# Seven Square Numbers

Add the sum of the squares of four numbers between $10$ and $20$ to the sum of the squares of three numbers less than $6$ to make the square of another, larger, number.

Make a list of squares of the relevant numbers. Remember that $1$ is a square number.

Mrs Jopling, a teacher at Heversham St Peter's Primary School sent us this email:

My class have successfully completed the challenge for Seven Square Numbers. 12 children went on the internet in pairs and worked together to find a solution. At the end of the session the children came together for a plenary session and looked at ways of pooling resources to solve the challenge as no group had completed it. Claire worked out that the following numbers squared and added together, then squared gave a whole number: 12 ² + 13 ² + 14 ² + 15 ² + 3 ² + 4 ² + 5 ² = 784Then the square root was 28.

It sounds like a lot of team work went into this solution, well done to you all. Duncan, a student at Balgowan Primary School, Beckenham went about this problem very logically:

First, to work it out, I put the numbers 1,4,9,16,25 and found all the combinations of 3 of those numbers: 14,21,30,26,35,42,29,38,45,50.

I chose a square number 961 and took away all the combinations to make these: 947,940,931,935,926,919,932,923,916,911.

Then I wrote down all the squares where their square roots were between 10 and 20: 100,121,144,169,196,225,256,289,324,361,400.

Afterwards I took the numbers in the 300s (324 and 361) and took them away from the earlier numbers to leave: 611,570,586,607,593,586,623,630,602,565,595,558,608,571,599,562,592,555,587,550.

Then I worked out the combinations of two of the numbers in the 200s added together and they were 481,545 and 514.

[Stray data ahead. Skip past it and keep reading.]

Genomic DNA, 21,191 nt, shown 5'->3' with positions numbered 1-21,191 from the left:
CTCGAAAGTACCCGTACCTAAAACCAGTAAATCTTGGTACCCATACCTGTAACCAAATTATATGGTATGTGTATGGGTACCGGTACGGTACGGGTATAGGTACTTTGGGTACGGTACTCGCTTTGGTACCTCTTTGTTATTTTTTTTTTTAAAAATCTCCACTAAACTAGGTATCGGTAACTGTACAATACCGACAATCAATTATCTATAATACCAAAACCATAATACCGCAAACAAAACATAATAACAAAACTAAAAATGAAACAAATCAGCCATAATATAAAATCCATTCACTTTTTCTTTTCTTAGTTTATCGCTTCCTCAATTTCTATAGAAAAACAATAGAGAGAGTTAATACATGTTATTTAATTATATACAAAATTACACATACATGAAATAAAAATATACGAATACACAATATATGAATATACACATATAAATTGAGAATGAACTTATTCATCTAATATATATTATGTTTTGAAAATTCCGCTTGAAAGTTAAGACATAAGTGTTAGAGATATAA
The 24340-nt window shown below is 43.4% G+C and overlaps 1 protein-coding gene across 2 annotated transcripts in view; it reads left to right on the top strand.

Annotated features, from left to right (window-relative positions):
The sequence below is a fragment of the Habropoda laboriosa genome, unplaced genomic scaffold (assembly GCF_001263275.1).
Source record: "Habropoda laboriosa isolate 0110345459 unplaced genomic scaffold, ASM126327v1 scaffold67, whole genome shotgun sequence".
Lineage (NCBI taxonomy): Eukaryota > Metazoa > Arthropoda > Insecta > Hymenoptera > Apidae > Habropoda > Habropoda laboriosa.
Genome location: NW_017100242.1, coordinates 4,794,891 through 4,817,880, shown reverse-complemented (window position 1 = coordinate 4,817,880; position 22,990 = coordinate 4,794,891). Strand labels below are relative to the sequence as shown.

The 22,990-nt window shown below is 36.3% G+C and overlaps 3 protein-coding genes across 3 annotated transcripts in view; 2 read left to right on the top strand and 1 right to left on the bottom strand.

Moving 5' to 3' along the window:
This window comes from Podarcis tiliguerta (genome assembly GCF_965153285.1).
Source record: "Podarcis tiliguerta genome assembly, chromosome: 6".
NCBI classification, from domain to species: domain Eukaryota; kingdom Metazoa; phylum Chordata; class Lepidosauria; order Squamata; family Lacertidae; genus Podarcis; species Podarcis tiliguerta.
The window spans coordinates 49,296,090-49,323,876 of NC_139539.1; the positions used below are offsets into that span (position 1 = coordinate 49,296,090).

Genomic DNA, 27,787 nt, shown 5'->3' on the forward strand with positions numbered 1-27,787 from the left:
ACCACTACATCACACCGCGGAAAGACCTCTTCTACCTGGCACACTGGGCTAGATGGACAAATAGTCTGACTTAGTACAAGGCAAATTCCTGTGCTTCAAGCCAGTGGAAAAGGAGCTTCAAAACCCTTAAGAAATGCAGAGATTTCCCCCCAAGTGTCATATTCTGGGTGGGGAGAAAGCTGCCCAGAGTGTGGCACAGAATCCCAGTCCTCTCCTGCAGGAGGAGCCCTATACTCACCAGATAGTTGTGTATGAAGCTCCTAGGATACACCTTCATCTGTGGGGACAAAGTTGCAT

I then took away these numbers from the other ones but I realized 545 and 514 ended up with numbers too low even for the lowest square number and taken away from the highest number 611 so I used only 481.

I took this away from 602 to leave 121 and I worked out the answer was: 121+225+256+324+25+9+1=961.

In other words, 11 ² + 15 ² + 16 ² + 18 ² + 5 ² +3 ² +1 ² = 31 ².

Roger at Our Lady's J.M.I. in Welwyn Garden City has come up with a different way although you don't explain how you did it, Roger:

The squares 4,9 and 25 total 38.

The squares of 12, 13, 15 and 18 total 862 add 38 = 900.

The square root of 900 is 30.

Doug has found another solution:

Well done, Doug. If anyone finds another way, do let us know.

Sophie, early in 2016 completed this challenge and arrived at a different solution:I worked out the square numbers less than 6 and the square numbers between 10 and 20. I then worked out some larger square numbers, the numbers between 24 and 38. I added all the different combinations of the sum of the squares of three of 12, 22, 32, 42, 52. I added different combinations of four square numbers between 10 and 20, then subtracted the answer from the next larger square number. I then looked at how much I needed and if it was possible. After a few attempts, I found an answer - 102 +112 +122 +132 +12 +42 +52 = 576 =242

Thank you Sophie, that's great. If anyone finds another way, do let us know.